The combination of its size, habitat diversity, and especially the prominence of lakes, rivers, and wetlands are what draw such large crowds. Songbirds that thrive in dense thickets find comfort in the thickly-treed southern portion of the forest, whereas shorebirds and waterfowl that opt for large, expansive open spaces are attracted to the wetlands and millions of shimmering lakes that speckle throughout the landscape further north.
In fact, as many as 325 bird species—nearly half of all those found in the U.S. and Canada—substantially rely on the forest for breeding grounds or migratory stopover habitat.
So if you’ve ever enjoyed watching a Bohemian Waxwing plucking berries from a nearby shrub, a Bufflehead or Black Scoter dabbling in a lake or along the shoreline, a Cape May, Tennessee, or Blackpoll Warbler flashing amongst the trees, or soaked in the sweet melody of a White-throated Sparrow, there’s a very high chance you owe that experience to the Boreal Forest.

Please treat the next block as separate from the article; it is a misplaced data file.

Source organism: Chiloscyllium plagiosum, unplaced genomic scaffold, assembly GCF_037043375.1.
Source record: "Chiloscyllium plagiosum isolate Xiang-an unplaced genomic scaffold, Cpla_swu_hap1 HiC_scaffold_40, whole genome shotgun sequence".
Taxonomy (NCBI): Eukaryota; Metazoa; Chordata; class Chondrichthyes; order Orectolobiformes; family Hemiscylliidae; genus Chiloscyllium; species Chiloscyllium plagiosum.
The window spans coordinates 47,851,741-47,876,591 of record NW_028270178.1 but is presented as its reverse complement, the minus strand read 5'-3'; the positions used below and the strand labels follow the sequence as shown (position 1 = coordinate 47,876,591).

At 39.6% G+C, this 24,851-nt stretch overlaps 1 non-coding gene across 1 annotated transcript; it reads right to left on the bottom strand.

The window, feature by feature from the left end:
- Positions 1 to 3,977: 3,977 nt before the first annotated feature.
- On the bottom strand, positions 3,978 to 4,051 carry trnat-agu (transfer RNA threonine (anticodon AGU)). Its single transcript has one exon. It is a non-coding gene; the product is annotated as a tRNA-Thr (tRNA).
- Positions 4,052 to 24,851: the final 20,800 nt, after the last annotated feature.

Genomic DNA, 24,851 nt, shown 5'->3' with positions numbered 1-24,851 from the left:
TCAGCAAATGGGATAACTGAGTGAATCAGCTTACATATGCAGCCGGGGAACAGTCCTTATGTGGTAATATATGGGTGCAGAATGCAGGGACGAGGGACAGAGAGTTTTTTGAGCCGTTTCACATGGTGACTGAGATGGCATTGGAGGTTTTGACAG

For these and dozens of other species—35 to be exact—almost all of their North American populations are dependent on the Boreal:
If this is in fact the first time you’ve learned about the Boreal Forest, rest assured that you’re not alone. Even within the scientific community, the Boreal is just beginning to receive the recognition it deserves alongside tropical forests.
You can, however, play a part in making sure this continental-scale gem remains healthy for decades to come and continues to be able to produce the migrants we gawk at as they traverse through their epic migration cycles.
And the easiest way you can help is simple: chirp up about it.
With the number of born-in-the-boreal birds that those of us further south see during fall, winter, and spring, talking about it amongst your friends and colleagues shouldn’t be too difficult.
A much smaller proportion of the Amazon would be protected today had the international community not identified it as an important area and educated children about its size and amazing biodiversity.